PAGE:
A practical guide for homemade ways to enhance your day-to-day cooking for weeks to come.
Have you ever tried your hand at flavoring vinegars, creating unique spice blends, or made your own sun-dried tomatoes? It''s easier than you think and you may grow to appreciate the more traditional process of canning and preserving that are considered true "lost arts" in the process. Whether you spend some time at your local farmer's market gathering fresh fruit, herbs and vegetables, pull from your own garden, or enlist spices from your kitchen rack, here's a simple list of ways to create flavorful recipes that could quite possibly be older than you are and fit within the realm of "lost arts" in some food circles.
1. Sun-Dried Tomatoes
Yields: approximately 2-3 pints
6 pounds ripe plum tomatoes Sea or Kosher salt for sprinkling Preheat your oven to 200 degrees F. and line baking sheets with wire racks. Wash the tomatoes well and slice them in half lengthwise. Sliced side up, place the tomatoes on the racks. Sprinkle lightly with the salt. Bake in the oven for about 10-12 hours. Depending on the size and ripeness of the tomatoes, they can take longer. Store in an airtight container. You can also place them in a sterile jar and immerse them fully in good olive oil. If packed in oil, they can be stored under refrigeration for approximately 2 months. Sun-Dried Tomato Tapanade Recipe
2. Asian-Style Spice Blend
Yields: About 1 cup
Peel of 1 orange, pith removed, sliced into 1- by 1/2-inch strips 4 Scotch bonnet chiles, cut into 1/4-inch slices 1/2 cup sesame seeds 1 tablespoon plus 1 teaspoon ground ginger 1 tablespoon plus 1 teaspoon ground garlic 1 tablespoon plus 1 teaspoon anise seed 2 teaspoons Kosher salt Preheat oven to 200 degrees F. Line 2 baking sheets with parchment paper. Place the orange peel on one and the chile pepper slices on the other and bake until dry â about 1 hour for the orange peel and about 90 minutes for the peppers. Remove from oven and let cool. Place 1 tablespoon plus 1 teaspoon orange peel and the remaining ingredients in a bowl and toss to combine. Use the blend as a rub on meats, fish and tofu or add to a marinade. Store in an airtight container for up to 6 months.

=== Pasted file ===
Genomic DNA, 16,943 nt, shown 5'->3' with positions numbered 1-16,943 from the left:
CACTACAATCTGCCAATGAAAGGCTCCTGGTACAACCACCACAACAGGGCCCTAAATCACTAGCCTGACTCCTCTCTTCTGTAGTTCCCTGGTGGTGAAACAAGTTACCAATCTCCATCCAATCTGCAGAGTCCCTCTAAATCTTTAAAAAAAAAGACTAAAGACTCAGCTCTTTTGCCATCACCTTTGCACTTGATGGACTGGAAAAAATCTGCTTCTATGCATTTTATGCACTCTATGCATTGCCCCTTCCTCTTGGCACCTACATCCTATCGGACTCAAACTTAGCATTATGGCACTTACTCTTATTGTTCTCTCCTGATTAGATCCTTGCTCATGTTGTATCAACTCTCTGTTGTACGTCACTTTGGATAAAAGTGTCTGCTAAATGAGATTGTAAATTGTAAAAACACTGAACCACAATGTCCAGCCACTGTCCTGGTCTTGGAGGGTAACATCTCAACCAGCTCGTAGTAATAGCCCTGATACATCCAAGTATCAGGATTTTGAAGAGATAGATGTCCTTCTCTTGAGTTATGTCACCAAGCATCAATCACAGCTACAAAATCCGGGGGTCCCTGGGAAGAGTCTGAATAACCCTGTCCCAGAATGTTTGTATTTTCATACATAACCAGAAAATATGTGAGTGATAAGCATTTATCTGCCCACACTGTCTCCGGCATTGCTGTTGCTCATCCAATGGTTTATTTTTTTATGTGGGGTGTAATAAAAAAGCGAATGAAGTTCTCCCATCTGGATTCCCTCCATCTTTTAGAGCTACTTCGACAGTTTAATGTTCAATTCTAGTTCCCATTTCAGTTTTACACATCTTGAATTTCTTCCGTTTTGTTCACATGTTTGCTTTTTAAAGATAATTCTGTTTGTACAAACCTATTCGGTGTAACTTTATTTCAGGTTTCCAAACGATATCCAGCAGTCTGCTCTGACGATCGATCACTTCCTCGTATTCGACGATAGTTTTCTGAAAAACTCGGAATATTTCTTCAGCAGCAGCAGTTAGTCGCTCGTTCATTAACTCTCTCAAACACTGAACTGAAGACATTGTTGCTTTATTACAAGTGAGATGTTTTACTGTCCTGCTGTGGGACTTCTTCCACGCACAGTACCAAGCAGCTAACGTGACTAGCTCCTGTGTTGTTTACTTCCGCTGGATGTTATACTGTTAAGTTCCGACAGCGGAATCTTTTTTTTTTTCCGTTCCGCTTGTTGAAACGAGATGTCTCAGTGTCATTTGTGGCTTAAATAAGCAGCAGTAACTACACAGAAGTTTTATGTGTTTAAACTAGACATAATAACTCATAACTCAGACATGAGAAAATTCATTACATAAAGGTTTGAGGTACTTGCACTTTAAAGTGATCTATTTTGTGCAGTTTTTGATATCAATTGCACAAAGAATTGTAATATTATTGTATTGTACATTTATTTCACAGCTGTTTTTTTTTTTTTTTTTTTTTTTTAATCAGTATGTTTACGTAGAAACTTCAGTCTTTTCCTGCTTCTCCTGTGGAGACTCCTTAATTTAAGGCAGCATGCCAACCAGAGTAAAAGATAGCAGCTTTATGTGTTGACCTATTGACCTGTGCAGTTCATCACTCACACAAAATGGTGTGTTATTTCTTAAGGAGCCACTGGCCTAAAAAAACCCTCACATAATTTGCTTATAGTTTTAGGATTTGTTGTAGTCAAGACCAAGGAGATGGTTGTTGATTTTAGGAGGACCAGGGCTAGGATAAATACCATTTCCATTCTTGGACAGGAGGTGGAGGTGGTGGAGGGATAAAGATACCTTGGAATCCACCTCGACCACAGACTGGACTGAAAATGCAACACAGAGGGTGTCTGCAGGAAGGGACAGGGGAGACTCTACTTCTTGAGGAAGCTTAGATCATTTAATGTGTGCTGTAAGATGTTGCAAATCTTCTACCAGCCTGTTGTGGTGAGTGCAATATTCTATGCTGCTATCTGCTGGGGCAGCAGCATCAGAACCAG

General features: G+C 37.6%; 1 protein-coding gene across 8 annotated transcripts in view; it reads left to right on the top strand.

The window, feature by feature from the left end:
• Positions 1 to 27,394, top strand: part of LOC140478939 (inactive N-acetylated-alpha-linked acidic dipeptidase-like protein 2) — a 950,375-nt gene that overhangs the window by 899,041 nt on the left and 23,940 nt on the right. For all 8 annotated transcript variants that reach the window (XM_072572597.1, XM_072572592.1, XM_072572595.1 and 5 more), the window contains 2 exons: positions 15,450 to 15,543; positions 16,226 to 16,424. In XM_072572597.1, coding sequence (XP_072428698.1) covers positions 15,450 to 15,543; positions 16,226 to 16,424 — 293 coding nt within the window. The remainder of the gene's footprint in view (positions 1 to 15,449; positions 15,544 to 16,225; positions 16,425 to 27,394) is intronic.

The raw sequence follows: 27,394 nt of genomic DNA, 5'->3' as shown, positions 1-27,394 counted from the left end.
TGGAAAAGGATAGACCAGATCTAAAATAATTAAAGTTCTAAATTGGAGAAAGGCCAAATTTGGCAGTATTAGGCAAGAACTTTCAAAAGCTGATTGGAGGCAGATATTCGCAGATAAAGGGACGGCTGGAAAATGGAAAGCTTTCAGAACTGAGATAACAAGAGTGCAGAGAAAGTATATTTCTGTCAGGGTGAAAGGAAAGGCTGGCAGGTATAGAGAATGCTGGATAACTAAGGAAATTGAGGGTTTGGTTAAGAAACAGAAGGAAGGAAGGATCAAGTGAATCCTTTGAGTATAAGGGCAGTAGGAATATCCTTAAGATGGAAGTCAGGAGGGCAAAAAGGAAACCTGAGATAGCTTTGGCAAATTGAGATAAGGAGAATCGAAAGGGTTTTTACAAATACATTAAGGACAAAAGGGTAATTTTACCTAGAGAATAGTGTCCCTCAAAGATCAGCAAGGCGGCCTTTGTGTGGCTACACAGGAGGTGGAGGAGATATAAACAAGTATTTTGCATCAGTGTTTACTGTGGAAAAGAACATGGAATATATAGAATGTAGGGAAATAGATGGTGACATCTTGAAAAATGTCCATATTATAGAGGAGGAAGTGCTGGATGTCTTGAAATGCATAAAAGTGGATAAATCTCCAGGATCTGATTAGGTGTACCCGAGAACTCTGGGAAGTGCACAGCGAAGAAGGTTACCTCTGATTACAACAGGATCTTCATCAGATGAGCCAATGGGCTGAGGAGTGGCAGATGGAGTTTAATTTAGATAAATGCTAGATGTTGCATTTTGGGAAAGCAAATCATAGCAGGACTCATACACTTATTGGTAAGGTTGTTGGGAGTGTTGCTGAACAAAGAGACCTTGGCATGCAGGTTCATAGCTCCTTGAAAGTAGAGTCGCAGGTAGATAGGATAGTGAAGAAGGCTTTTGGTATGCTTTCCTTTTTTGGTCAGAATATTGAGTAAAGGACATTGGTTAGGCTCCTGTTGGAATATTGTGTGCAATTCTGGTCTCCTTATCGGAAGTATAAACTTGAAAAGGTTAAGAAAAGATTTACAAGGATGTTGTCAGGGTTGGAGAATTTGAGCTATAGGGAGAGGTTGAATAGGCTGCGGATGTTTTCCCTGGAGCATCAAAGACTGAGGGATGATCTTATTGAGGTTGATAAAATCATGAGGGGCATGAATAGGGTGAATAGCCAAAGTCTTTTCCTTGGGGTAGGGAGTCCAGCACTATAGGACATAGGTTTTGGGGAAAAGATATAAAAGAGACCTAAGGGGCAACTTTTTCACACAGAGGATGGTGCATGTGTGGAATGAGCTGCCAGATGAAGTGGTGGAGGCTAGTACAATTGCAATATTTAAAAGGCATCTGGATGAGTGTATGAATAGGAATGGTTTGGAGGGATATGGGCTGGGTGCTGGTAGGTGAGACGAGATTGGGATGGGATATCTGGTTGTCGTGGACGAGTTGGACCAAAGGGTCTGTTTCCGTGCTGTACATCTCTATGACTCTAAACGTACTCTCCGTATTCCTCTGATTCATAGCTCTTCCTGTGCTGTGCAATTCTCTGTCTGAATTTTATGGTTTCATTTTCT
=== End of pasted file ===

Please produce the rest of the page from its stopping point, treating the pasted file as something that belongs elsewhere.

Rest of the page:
3. Sweet Vinegar
Yields: 1 quart
1 quart white wine vinegar 4 cardamom pods, crushed 2 star anise 4 cloves 1 cinnamon stick 5 cups sugar Place the vinegar and spices in a non-reactive pan and bring to boil. Add the sugar and stir until it fully dissolves. Bring to a boil for 1 minute. Remove from the heat, cover, and let the flavors infuse for about 3 hours. At this point, you can bottle and seal the vinegar for future use or use it immediately. Stored properly, the flavored vinegar will keep for approximately 6-12 months.
4. Apple-Ginger Chutney
1/4 cup cider vinegar 2 apples, peeled, cored and diced 1 tablespoon minced 1/2 Spanish onion, diced small 2 cloves garlic, minced 1 cup water 2 tablespoons granulated sugar 1/4 cup raisins Heat a saute pan over medium-high heat. Stir in the vinegar, apples, ginger, pepper, onion, and garlic, water, sugar, raisins, and remaining salt. Bring to a simmer and cook until apples are very tender and mixture has thickened slightly, about 25 minutes. Chutneys go amazingly well with pork, fish, and yes, even baked tofu.
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